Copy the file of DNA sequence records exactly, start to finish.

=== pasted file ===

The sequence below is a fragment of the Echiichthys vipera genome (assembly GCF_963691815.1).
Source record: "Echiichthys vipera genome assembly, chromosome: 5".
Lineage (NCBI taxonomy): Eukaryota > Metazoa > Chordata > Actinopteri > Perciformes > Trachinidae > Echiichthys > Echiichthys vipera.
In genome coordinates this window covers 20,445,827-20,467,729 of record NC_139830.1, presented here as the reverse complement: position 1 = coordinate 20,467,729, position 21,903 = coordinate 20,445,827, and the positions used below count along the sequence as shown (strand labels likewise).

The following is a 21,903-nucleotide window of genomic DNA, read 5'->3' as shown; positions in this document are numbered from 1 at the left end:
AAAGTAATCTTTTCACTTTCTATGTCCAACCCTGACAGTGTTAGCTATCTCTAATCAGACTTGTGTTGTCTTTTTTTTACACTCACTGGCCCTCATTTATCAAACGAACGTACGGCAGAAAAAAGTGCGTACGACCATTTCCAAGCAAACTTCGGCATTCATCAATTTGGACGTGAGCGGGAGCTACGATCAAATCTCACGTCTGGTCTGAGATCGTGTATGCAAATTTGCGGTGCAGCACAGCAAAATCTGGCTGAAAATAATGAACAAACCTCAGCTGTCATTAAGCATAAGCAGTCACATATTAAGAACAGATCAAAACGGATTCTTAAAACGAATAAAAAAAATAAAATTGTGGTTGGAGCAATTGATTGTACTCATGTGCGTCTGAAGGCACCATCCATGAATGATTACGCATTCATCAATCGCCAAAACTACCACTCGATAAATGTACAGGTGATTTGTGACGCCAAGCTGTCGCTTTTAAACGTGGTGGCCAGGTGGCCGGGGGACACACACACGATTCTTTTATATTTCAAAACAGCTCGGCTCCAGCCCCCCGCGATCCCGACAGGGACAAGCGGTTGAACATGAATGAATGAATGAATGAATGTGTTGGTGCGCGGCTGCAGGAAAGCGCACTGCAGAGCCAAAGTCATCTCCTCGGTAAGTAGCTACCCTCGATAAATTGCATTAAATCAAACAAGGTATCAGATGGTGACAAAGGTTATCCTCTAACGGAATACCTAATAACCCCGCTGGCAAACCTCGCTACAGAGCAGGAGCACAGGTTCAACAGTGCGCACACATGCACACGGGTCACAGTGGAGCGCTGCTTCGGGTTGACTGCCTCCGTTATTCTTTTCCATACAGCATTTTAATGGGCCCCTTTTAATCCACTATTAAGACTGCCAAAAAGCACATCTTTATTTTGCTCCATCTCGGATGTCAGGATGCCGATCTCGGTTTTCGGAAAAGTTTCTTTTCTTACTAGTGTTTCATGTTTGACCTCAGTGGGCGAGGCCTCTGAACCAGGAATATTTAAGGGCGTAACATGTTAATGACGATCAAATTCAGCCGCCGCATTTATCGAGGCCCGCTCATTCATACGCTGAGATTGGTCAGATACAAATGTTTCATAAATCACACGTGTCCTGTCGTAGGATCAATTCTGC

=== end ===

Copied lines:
The sequence below is a fragment of the Echiichthys vipera genome (assembly GCF_963691815.1).
Source record: "Echiichthys vipera genome assembly, chromosome: 5".
Lineage (NCBI taxonomy): Eukaryota > Metazoa > Chordata > Actinopteri > Perciformes > Trachinidae > Echiichthys > Echiichthys vipera.
In genome coordinates this window covers 20,445,827-20,467,729 of record NC_139830.1, presented here as the reverse complement: position 1 = coordinate 20,467,729, position 21,903 = coordinate 20,445,827, and the positions used below count along the sequence as shown (strand labels likewise).

The following is a 21,903-nucleotide window of genomic DNA, read 5'->3' as shown; positions in this document are numbered from 1 at the left end:
AAAGTAATCTTTTCACTTTCTATGTCCAACCCTGACAGTGTTAGCTATCTCTAATCAGACTTGTGTTGTCTTTTTTTTACACTCACTGGCCCTCATTTATCAAACGAACGTACGGCAGAAAAAAGTGCGTACGACCATTTCCAAGCAAACTTCGGCATTCATCAATTTGGACGTGAGCGGGAGCTACGATCAAATCTCACGTCTGGTCTGAGATCGTGTATGCAAATTTGCGGTGCAGCACAGCAAAATCTGGCTGAAAATAATGAACAAACCTCAGCTGTCATTAAGCATAAGCAGTCACATATTAAGAACAGATCAAAACGGATTCTTAAAACGAATAAAAAAAATAAAATTGTGGTTGGAGCAATTGATTGTACTCATGTGCGTCTGAAGGCACCATCCATGAATGATTACGCATTCATCAATCGCCAAAACTACCACTCGATAAATGTACAGGTGATTTGTGACGCCAAGCTGTCGCTTTTAAACGTGGTGGCCAGGTGGCCGGGGGACACACACACGATTCTTTTATATTTCAAAACAGCTCGGCTCCAGCCCCCCGCGATCCCGACAGGGACAAGCGGTTGAACATGAATGAATGAATGAATGAATGTGTTGGTGCGCGGCTGCAGGAAAGCGCACTGCAGAGCCAAAGTCATCTCCTCGGTAAGTAGCTACCCTCGATAAATTGCATTAAATCAAACAAGGTATCAGATGGTGACAAAGGTTATCCTCTAACGGAATACCTAATAACCCCGCTGGCAAACCTCGCTACAGAGCAGGAGCACAGGTTCAACAGTGCGCACACATGCACACGGGTCACAGTGGAGCGCTGCTTCGGGTTGACTGCCTCCGTTATTCTTTTCCATACAGCATTTTAATGGGCCCCTTTTAATCCACTATTAAGACTGCCAAAAAGCACATCTTTATTTTGCTCCATCTCGGATGTCAGGATGCCGATCTCGGTTTTCGGAAAAGTTTCTTTTCTTACTAGTGTTTCATGTTTGACCTCAGTGGGCGAGGCCTCTGAACCAGGAATATTTAAGGGCGTAACATGTTAATGACGATCAAATTCAGCCGCCGCATTTATCGAGGCCCGCTCATTCATACGCTGAGATTGGTCAGATACAAATGTTTCATAAATCACACGTGTCCTGTCGTAGGATCAATTCTGC